Cybersecurity regulations likely to heat up in 2018

Cybersecurity regulations likely to heat up in 2018 | Insurance Business

Cybersecurity regulations likely to heat up in 2018
Canada’s cybersecurity regulatory landscape is about to heat up a notch, with the long-awaited enforcement of Bill S-4, the Digital Privacy Act.

The Act, passed by the federal government in June 2015, enforces mandatory breach notification, which means organizations will be required by law to alert potential victims if their personal identifiable information has been disclosed in an unauthorized fashion.

Regulatory and legislative changes are a key section in Aon’s 2018 Cybersecurity Predictions Report. The insurer suggests: “In 2018, regulators at the international, national, and local levels will more strictly enforce existing cybersecurity regulations and increase compliance pressures by introducing new ones.”

It says organizations across all sectors of business will need to optimize their compliance programs to satisfy this increased cyber scrutiny by leveraging external experts, automation, analytics, and other tools to drive actual, risk-based cybersecurity improvements.

“Canada is going to see some significant regulatory and legislative changes when amendments to the Digital Privacy Act finally come into effect,” said Brian Rosembaum, senior vice president and national director, Legal and Research, ARS Canada. “The new regulations will clarify the obligations organizations are under to report breaches.

“The country is entering a mandatory breach notification regime and organizations of all sizes are going to have to develop a framework setting out how they will comply with the regulations if they haven’t already done so.”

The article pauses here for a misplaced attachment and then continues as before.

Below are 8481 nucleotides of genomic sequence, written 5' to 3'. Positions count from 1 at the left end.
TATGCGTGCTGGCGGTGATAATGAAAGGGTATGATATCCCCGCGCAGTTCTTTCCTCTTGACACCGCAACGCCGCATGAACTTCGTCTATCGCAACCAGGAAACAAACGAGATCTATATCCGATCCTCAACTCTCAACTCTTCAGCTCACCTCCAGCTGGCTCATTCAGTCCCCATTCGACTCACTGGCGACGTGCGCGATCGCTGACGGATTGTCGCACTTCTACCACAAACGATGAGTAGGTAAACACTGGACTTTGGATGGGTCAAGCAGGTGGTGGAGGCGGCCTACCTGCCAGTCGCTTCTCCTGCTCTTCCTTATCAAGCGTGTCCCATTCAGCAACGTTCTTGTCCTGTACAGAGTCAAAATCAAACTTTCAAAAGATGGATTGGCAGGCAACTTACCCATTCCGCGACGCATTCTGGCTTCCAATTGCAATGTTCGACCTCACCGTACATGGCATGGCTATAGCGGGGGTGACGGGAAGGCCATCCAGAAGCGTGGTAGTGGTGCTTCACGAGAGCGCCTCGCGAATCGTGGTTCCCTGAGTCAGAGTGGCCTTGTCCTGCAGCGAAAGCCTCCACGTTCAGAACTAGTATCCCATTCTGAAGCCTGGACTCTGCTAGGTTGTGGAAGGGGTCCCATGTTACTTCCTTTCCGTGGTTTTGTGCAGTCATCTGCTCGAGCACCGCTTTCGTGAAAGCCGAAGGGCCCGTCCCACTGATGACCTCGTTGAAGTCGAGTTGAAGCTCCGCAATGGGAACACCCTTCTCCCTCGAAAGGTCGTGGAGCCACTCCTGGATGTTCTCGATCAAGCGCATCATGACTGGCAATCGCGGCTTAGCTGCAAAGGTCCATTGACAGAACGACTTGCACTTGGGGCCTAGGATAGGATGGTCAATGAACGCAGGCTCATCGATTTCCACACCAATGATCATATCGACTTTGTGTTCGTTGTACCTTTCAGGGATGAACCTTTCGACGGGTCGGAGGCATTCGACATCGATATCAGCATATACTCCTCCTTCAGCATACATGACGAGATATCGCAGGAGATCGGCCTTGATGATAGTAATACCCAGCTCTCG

Privacy commissioners in Canada are tending to paint a “fairly rosy picture,” according to Rosembaum, in which they state companies are already doing what’s necessary with regards to breach protocols and procedures, including creating response plans, and understanding who to notify and when. However, this isn’t necessarily the case when it comes to smaller and mid-market firms, he said.

“The issue for small or medium-sized businesses is that they have to come up with protocols and procedures to determine whether or not an event causes a real risk of significant harm to individuals. There are criteria set out in the regulatory guidelines, the companies have to make those calls themselves,” explained Rosembaum.

As the cyber risk landscape evolves, Canadian companies across industry sectors will have to examine the controls they have in place to comply with multiple regulations.


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